Last week, New York City Mayor Bill de Blasio released his much-anticipated preliminary budget. As promised, he earmarked $530 million for universal pre-kindergarten (classroom programs for children under six). The commitment is expected to make pre-kindergarten the “centerpiece” of de Blasio’s first term.
But de Blasio is not alone in his support of early childhood education. Shortly after his inauguration, President Obama invested $10 billion in the cause via the 2009 stimulus package. He also expressed a desire to expand pre-kindergarten (with or without congress) in last month’s State of the Union address.
Indeed, early childhood education is “having a moment” in the United States. But is it warranted? Does formal education for young children actually produce significant beneficial effects?
A vast – and growing – body of research suggests “yes”. Early education promotes the formation of neural pathways in young minds, when they are most receptive to learning. Such pathways allow children to develop key academic, social, and cognitive skills. In this way, early childhood education increases student confidence and school readiness.
The benefits of early childhood education also persist over time. According to longitudinal studies, children who participate in early education programs demonstrate higher academic achievement, reduced grade repetition and drop-outs, and higher social and emotional functioning as teenagers. They also enjoy higher productivity, increased earning potential, and thus, greater self-sufficiency as adults. For these reasons, the estimated return on investment of early childhood education is $3 to $16 for every $1 spent.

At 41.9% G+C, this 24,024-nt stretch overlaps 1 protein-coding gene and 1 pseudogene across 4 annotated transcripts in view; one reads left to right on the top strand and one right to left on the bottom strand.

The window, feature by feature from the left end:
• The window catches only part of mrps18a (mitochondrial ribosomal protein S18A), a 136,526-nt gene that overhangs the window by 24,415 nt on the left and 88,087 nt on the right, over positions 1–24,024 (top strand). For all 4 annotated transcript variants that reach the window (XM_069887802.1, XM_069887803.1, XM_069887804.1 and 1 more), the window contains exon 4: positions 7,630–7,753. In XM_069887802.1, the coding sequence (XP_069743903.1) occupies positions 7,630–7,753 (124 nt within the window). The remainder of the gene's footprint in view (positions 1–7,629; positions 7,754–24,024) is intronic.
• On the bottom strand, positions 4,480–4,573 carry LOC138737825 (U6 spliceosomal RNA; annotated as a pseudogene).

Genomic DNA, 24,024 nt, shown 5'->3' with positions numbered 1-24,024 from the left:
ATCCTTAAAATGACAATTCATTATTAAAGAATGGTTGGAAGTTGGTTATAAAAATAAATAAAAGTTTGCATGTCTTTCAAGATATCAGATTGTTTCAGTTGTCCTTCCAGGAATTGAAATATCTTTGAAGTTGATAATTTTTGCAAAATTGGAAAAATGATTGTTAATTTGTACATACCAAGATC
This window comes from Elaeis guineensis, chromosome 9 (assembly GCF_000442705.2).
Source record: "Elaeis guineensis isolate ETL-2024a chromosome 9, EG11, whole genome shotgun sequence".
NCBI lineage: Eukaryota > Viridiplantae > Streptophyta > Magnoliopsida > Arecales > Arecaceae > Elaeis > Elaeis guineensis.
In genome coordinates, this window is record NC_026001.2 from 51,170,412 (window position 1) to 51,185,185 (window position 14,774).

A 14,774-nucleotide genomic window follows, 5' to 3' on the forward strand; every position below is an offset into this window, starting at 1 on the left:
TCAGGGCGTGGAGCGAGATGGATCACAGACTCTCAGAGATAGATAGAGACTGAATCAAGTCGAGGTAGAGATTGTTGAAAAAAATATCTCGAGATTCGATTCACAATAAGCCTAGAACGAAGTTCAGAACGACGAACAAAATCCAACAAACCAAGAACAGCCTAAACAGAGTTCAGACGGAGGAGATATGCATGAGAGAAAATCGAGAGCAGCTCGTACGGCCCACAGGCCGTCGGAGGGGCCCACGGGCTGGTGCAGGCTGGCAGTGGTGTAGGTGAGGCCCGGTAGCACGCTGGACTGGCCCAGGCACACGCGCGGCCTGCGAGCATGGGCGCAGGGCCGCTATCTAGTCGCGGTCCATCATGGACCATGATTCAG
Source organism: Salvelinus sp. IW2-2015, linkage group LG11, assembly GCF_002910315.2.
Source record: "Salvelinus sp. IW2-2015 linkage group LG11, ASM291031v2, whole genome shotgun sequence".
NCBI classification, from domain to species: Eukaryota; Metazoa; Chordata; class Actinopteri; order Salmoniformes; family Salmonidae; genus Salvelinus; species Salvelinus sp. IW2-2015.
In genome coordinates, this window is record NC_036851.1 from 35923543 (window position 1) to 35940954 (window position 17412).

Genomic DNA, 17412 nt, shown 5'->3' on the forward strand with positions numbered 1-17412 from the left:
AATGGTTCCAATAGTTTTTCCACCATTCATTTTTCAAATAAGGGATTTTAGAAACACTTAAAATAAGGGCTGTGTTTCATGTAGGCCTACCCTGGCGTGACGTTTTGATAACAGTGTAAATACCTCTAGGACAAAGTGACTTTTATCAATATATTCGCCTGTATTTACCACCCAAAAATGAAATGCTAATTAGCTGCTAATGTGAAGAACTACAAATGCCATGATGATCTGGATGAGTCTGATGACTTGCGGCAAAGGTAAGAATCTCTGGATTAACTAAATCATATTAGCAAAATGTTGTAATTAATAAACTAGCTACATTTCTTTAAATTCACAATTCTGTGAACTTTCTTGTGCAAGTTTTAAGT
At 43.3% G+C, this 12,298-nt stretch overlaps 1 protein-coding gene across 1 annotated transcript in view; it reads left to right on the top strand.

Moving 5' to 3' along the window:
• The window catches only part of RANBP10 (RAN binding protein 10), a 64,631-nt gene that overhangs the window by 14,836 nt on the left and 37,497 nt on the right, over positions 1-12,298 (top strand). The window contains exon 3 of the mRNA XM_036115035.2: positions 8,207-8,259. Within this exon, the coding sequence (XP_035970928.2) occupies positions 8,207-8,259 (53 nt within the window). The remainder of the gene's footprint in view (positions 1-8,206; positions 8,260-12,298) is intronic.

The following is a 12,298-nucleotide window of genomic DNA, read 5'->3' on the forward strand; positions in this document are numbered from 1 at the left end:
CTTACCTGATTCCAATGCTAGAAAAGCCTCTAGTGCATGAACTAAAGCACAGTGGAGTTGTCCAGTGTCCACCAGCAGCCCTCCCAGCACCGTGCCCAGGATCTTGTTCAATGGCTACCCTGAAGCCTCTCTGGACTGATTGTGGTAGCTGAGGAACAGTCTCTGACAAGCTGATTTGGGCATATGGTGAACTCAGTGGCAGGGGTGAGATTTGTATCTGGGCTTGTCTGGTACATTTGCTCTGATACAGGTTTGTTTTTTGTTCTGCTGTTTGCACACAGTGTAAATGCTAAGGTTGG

But there is a key caveat. For early childhood education to have maximal impact, the programs must be high-quality. In other words, they must be well-designed and taught by top-rate teachers. Unfortunately, only 20 US states require all pre-kindergarten teachers to hold bachelor degrees. Furthermore, teachers with degrees are less inclined to work in early childhood education, as the pay is often lower. As a result, experts maintain that many pre-kindergarten teachers are poorly trained, particularly in age-appropriate strategies for teaching math and literacy.
Thus, funding for early childhood education should aim to do more than broaden access. It should also strive to produce better teachers, curricula, and teaching approaches. With a few tweaks, de Blasio and Obama’s proposed initiatives could produce such outcomes (as in New Jersey). However, private actors—such as non-profits and foundations—could also play an instrumental role.
To learn more about early childhood education, please click here. To support the cause, please donate to the National Association for the Education of Young Children, the Children’s Defense Fund, or our partners, Junior Achievement and the Newmarket Community Education Partnership.